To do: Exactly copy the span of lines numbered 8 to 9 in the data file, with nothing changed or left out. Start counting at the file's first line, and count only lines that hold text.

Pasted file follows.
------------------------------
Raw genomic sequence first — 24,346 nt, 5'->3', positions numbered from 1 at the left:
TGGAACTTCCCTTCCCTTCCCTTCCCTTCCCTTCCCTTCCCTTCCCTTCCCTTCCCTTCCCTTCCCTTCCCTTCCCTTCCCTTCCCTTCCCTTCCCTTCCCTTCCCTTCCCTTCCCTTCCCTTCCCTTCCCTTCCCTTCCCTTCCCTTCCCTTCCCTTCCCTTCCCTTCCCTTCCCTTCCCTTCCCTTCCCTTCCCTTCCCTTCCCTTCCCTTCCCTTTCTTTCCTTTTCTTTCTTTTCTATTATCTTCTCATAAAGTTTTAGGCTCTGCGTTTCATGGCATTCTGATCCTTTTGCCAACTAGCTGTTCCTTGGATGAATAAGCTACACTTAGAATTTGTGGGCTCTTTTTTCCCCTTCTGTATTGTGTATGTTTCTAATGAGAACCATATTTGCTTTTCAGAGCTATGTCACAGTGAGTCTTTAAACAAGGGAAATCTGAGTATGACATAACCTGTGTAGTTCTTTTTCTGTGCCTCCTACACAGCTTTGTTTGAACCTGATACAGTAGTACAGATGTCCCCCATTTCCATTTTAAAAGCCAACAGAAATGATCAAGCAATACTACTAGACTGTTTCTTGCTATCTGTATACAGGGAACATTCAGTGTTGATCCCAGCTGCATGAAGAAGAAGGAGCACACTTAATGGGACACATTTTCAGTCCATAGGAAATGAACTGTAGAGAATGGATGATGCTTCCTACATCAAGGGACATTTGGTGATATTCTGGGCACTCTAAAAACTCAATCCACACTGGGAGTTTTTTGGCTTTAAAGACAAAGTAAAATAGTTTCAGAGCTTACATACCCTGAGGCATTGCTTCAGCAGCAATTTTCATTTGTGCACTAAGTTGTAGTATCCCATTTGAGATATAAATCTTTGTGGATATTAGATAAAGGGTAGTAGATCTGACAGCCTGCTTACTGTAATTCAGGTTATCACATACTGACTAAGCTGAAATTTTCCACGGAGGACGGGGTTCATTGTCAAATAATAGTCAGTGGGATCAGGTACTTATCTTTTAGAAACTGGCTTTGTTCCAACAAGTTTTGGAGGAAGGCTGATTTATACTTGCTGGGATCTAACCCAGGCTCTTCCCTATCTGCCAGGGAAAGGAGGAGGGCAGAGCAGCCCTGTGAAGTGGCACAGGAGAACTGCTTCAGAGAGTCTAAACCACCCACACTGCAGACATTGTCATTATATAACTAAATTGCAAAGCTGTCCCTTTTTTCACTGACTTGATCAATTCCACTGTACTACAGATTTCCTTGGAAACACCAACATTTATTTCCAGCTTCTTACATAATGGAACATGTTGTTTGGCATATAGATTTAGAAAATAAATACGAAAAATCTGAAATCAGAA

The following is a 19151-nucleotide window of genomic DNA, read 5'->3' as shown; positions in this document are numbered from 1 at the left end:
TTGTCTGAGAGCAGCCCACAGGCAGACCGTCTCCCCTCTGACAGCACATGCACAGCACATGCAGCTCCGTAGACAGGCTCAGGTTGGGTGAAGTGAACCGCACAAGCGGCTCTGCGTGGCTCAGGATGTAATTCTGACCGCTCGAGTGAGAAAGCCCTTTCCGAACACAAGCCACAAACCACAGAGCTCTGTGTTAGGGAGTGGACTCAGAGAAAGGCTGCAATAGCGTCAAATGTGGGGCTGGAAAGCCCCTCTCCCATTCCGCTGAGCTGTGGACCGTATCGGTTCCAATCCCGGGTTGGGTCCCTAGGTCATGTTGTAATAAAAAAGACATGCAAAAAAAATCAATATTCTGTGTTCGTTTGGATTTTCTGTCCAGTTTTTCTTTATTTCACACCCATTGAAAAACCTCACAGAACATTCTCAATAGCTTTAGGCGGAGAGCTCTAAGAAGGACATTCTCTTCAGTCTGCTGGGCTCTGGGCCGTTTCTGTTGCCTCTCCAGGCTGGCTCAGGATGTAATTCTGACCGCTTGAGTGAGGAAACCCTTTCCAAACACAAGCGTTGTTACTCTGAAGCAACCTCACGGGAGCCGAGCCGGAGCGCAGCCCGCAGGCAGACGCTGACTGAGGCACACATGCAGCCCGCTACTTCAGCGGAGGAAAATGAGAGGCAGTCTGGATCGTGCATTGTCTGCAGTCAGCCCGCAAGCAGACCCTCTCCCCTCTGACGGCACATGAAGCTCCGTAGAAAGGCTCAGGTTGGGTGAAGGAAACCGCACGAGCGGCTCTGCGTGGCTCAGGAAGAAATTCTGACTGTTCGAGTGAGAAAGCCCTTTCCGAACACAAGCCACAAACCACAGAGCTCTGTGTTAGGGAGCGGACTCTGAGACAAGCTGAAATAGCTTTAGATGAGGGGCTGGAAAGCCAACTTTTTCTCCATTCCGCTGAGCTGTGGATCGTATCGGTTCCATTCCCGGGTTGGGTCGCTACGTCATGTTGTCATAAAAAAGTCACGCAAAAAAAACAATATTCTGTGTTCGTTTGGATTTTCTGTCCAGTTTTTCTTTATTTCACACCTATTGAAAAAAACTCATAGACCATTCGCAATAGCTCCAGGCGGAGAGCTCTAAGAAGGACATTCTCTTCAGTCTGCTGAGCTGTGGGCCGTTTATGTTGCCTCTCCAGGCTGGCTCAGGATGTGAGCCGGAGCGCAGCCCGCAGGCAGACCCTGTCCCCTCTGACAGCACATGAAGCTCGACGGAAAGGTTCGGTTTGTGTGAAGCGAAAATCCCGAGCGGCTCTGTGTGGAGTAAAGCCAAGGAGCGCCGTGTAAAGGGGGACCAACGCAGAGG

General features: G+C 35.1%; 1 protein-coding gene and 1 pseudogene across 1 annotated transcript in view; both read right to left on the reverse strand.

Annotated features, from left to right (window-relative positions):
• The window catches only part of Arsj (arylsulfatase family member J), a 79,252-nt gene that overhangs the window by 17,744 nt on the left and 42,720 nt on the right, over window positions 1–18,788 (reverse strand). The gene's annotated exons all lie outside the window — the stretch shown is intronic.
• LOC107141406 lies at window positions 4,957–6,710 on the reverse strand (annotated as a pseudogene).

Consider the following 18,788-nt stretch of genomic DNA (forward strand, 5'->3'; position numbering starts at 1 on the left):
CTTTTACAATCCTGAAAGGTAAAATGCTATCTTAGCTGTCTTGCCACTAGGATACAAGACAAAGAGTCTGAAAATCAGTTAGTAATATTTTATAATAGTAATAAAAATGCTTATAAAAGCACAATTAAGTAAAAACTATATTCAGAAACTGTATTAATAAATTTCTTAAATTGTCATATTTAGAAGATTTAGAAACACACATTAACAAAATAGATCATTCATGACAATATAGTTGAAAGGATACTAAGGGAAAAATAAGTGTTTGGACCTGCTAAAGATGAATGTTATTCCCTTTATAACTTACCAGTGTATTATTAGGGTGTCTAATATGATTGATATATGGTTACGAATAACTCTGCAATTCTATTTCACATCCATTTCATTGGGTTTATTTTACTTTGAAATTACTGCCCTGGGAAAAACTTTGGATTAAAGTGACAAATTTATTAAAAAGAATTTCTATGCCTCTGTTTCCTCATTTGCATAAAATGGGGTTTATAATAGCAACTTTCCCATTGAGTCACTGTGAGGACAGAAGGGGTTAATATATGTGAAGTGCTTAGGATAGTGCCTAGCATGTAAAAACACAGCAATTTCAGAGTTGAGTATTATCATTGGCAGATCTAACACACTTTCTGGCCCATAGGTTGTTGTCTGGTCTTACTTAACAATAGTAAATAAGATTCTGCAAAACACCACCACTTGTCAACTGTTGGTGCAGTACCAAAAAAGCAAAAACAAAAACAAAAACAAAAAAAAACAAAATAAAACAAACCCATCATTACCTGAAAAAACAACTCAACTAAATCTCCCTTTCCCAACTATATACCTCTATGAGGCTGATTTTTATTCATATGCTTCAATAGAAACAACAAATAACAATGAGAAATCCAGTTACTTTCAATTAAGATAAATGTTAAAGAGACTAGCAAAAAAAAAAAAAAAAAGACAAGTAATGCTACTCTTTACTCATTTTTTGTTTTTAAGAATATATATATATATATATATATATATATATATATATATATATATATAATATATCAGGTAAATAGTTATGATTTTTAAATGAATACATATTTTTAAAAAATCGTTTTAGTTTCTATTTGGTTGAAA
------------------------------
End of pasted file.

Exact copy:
• LOC107141406 lies at window positions 4,957–6,710 on the reverse strand (annotated as a pseudogene).

Consider the following 18,788-nt stretch of genomic DNA (forward strand, 5'->3'; position numbering starts at 1 on the left):